Performing fresh installation of Service Manager with SQL Server 2014
Since the release of Service Manager 2012 R2 Update Rollup 6, the use of SQL Server 2014 is officially supported by Microsoft. This probably seems like a pretty good thing because for new installations you probably want to use the newest SQL Server version. And since SQL Server 2014 was released back in April 2015 more and more customers are using latest version for their System Center deployments.
Well, this all sounds pretty good in theory. However if you really want to use SQL Server 2014 together with Service Manager 2012 R2 you may run into some issues. There exists an official blog post describing how to install a secondary management server after an upgrade to SQL 2014. However installation is quite a bit of a pain because the graphical installer does not yet support installation of a management server together with SQL 2014. As soon as you get to select the database server you will be prompted with a message saying that “SQL Server is not running SQL Server 2008R2 or SQL Server2012. Please update a newest version and retry”.
Well in order to get around this problem you have to use the command line to install the secondary management server. This is perfectly fine, but still installation only works if an in-place upgrade of SQL Server 2012 to SQL Server 2014 was done and fails for the fresh installation of SQL Server 2014. Unfortunately the installer checks for the SQL Server 2012 Namespace in the SQL server machine. If the namespace Root\Microsoft\SqlServer\ComputerManagement11 is not present in SQL server machine then the command line installation fails.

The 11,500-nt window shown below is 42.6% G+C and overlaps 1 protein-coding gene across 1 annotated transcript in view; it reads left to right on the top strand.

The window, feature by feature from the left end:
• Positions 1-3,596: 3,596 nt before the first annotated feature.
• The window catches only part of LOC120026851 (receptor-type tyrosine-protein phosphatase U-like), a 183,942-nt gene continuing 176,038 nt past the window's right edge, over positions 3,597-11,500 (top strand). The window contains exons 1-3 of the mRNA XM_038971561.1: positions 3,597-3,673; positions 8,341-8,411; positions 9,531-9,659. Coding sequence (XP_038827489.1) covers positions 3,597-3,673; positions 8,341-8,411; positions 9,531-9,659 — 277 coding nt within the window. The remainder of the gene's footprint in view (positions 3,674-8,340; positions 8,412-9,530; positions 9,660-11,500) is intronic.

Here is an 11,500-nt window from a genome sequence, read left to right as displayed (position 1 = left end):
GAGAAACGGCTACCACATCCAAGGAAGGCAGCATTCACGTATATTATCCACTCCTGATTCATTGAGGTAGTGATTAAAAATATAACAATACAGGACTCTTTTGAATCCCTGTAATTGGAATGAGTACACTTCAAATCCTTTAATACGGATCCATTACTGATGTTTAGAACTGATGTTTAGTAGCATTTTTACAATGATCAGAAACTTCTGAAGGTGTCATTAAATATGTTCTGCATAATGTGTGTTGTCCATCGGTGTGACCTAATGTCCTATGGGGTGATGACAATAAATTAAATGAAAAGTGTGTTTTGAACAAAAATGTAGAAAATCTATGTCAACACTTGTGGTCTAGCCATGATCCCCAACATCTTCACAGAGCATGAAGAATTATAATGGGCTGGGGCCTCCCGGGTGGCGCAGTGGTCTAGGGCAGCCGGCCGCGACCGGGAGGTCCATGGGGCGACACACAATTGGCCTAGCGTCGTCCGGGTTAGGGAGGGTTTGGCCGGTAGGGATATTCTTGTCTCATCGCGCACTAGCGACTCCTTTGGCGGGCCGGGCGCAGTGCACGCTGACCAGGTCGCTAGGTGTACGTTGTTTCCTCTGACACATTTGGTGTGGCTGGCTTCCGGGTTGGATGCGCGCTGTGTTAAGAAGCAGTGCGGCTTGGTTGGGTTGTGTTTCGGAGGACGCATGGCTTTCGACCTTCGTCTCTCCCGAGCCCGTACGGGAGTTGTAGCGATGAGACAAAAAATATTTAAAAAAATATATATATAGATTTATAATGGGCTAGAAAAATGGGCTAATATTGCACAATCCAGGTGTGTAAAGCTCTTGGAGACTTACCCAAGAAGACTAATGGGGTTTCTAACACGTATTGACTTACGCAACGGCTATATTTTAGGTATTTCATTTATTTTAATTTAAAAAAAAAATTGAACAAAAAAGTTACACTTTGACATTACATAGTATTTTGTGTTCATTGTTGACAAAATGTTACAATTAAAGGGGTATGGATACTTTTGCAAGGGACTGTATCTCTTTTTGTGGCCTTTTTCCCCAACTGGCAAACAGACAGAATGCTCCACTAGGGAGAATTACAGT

In order to get past the above mentioned issue, you could install a dummy instance of SQL Server 2012 on the SQL server machine. A much simpler solution however would be to create the mentioned namespace by using PowerShell (thanks to Aaron Croasmun for mentioning this in the comment section of the Deploying Secondary Management Server after SQL 2014 upgrade blog post)
Add the namespace to WMI of your SQL server by using the following commands:
$nameSpace = [wmiclass]”root\Microsoft\SQLServer:__Namespace” $newNameSpace=$nameSpace.CreateInstance() $newNameSpace.Name=”ComputerManagement11” $newNameSpace.Put()
With the above commands we can in fact trick the Service Manager installer to think that SQL Server 2012 is present on our database server.
What works for the installation of a secondary management server does also for a fresh installation of Service Manager 2012 R2. We just have to slightly adjust the command to start a fresh Service Manager installation instead of adding a secondary management server:
.\Setup.exe /Install:Server /AcceptEula /ProductKey:'' /CreateNewDatabase /SqlServerInstance:'' /ManagementGroupName:'SM_Lab' /AdminRoleGroup:'Lab\SCSM-Admins' /ServiceRunUnderAccount:'lab\svc-scsm\password' /WorkflowAccount:'lab\svc-scsm\password' /CustomerExperienceImprovementProgram:NO /EnableErrorReporting:NO /Silent
I have to mention, that this installation procedure may not be completely supported by Microsoft as in fact SQL Server 2014 is only supported with Update Rollup 6 installed. But there is no process to manually slipstream UR6 into existing Service Manager installation media and you would basically be forced to do a fresh installation of Service Manager 2012 R2 with SQL Server 2012 and upgrade SQL Server after applying UR6.
Using the above command line installation completes successfully even without UR6 installed. You can check installation status by looking into the installer log files located in _C:\Users<Username>\AppData\Local\Temp\2. _Of course you will have to install the latest Update Rollup to make sure SQL Server 2014 is properly supported. You can then safely remove the previously created ComputerManagement11 namespace from your SQL server:
Get-WMIObject –query “Select * from __namespace where name=’ComputerManagement11’” –namespace “root\Microsoft\SQLServer” | Remove-WMIObject
Voilà, your Service Manager environment should now be up and running with SQL Server 2014 without the hassle of performing a SQL upgrade. Just remember to use command line again if you want to install additional management servers. An example can be found on the official Service Manager blog.